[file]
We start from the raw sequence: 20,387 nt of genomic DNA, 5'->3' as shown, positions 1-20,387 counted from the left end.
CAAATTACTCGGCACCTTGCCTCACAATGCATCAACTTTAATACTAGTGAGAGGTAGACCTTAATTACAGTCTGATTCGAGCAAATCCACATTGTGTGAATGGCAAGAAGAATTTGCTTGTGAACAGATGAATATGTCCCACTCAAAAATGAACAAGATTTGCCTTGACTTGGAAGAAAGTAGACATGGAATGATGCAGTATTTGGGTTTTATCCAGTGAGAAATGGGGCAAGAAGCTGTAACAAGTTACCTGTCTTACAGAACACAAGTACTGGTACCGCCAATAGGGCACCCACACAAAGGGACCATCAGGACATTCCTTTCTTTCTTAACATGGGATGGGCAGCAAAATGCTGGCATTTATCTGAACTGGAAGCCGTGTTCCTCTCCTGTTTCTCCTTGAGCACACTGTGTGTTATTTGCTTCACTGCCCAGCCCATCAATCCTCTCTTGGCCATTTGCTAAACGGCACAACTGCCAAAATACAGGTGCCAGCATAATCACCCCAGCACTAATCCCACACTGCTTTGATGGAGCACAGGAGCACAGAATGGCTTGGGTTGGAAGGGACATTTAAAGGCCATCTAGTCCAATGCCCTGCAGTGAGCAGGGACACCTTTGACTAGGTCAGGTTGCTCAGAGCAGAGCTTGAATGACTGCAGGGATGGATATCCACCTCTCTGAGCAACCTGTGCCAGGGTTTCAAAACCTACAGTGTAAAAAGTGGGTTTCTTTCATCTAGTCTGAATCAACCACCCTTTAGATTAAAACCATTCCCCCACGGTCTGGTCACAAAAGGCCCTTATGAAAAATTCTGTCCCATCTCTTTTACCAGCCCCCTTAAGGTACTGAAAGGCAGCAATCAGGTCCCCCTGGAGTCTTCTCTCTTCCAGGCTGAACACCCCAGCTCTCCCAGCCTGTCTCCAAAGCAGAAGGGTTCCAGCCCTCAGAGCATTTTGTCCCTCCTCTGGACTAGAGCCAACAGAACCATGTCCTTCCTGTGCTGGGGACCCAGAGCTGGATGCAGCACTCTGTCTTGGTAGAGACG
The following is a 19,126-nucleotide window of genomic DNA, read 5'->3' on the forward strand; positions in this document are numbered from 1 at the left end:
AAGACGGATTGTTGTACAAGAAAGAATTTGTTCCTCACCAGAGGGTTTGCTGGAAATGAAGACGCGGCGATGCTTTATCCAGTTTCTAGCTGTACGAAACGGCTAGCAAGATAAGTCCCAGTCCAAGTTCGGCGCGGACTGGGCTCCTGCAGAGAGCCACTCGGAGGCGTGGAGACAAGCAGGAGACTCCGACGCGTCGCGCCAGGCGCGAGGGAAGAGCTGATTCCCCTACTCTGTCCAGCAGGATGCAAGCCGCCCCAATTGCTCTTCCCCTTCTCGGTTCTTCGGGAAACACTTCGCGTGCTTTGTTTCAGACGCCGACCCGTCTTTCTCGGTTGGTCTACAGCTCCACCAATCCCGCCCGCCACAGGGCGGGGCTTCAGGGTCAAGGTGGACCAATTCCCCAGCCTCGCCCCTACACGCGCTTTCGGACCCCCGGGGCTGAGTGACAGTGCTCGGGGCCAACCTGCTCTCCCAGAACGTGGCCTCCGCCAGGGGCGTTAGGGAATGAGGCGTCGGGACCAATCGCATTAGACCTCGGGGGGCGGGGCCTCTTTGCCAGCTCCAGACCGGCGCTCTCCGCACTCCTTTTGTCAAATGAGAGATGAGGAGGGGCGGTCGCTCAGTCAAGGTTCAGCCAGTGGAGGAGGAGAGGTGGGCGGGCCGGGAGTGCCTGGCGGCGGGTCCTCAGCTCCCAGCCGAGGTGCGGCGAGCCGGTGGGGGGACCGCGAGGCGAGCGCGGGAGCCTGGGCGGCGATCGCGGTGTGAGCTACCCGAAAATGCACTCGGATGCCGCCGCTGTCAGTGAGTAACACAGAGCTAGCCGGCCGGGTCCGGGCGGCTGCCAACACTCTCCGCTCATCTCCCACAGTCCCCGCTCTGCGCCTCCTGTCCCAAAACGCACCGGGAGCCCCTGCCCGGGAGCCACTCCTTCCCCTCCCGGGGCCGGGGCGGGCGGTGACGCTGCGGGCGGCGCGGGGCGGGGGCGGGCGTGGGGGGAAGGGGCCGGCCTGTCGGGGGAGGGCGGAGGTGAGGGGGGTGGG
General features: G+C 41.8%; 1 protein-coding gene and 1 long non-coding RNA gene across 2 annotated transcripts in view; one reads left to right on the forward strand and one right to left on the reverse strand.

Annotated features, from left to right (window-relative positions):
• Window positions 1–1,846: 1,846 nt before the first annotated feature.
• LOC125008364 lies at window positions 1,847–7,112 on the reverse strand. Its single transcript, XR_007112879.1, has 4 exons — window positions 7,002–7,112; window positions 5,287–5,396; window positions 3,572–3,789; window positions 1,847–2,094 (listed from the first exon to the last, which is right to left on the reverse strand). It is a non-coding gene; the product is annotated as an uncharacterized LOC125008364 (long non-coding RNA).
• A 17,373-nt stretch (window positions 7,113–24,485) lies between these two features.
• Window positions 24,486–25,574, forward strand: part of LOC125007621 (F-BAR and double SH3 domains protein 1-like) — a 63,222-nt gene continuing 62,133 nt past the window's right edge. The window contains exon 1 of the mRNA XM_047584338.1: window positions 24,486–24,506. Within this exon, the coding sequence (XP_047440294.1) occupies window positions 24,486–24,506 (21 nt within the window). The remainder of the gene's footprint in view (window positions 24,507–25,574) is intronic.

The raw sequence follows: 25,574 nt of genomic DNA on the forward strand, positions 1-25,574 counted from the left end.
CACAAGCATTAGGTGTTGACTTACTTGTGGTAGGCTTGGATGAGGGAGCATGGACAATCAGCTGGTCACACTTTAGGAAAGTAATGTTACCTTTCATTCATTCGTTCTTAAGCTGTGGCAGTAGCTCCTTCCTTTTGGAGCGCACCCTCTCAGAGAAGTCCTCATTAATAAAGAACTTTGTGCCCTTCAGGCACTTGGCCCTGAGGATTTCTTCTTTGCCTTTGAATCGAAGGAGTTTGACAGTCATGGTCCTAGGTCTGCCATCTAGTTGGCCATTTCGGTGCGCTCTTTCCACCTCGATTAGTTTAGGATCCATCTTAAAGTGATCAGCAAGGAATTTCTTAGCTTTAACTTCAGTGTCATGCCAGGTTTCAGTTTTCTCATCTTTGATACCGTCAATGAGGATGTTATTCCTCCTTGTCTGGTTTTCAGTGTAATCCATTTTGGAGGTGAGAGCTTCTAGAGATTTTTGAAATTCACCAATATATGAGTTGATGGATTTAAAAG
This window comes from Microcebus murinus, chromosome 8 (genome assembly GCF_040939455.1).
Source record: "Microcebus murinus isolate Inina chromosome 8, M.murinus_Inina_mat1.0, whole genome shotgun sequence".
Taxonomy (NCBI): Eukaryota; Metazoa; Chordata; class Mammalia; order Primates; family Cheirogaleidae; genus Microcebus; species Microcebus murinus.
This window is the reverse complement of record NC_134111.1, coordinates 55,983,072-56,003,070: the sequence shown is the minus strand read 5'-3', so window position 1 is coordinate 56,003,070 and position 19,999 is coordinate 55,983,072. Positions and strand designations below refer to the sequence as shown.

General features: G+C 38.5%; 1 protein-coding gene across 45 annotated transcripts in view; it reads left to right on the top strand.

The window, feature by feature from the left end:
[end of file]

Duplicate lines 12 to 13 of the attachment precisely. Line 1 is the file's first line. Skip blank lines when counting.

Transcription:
CACAAGCATTAGGTGTTGACTTACTTGTGGTAGGCTTGGATGAGGGAGCATGGACAATCAGCTGGTCACACTTTAGGAAAGTAATGTTACCTTTCATTCATTCGTTCTTAAGCTGTGGCAGTAGCTCCTTCCTTTTGGAGCGCACCCTCTCAGAGAAGTCCTCATTAATAAAGAACTTTGTGCCCTTCAGGCACTTGGCCCTGAGGATTTCTTCTTTGCCTTTGAATCGAAGGAGTTTGACAGTCATGGTCCTAGGTCTGCCATCTAGTTGGCCATTTCGGTGCGCTCTTTCCACCTCGATTAGTTTAGGATCCATCTTAAAGTGATCAGCAAGGAATTTCTTAGCTTTAACTTCAGTGTCATGCCAGGTTTCAGTTTTCTCATCTTTGATACCGTCAATGAGGATGTTATTCCTCCTTGTCTGGTTTTCAGTGTAATCCATTTTGGAGGTGAGAGCTTCTAGAGATTTTTGAAATTCACCAATATATGAGTTGATGGATTTAAAAG
This window comes from Microcebus murinus, chromosome 8 (genome assembly GCF_040939455.1).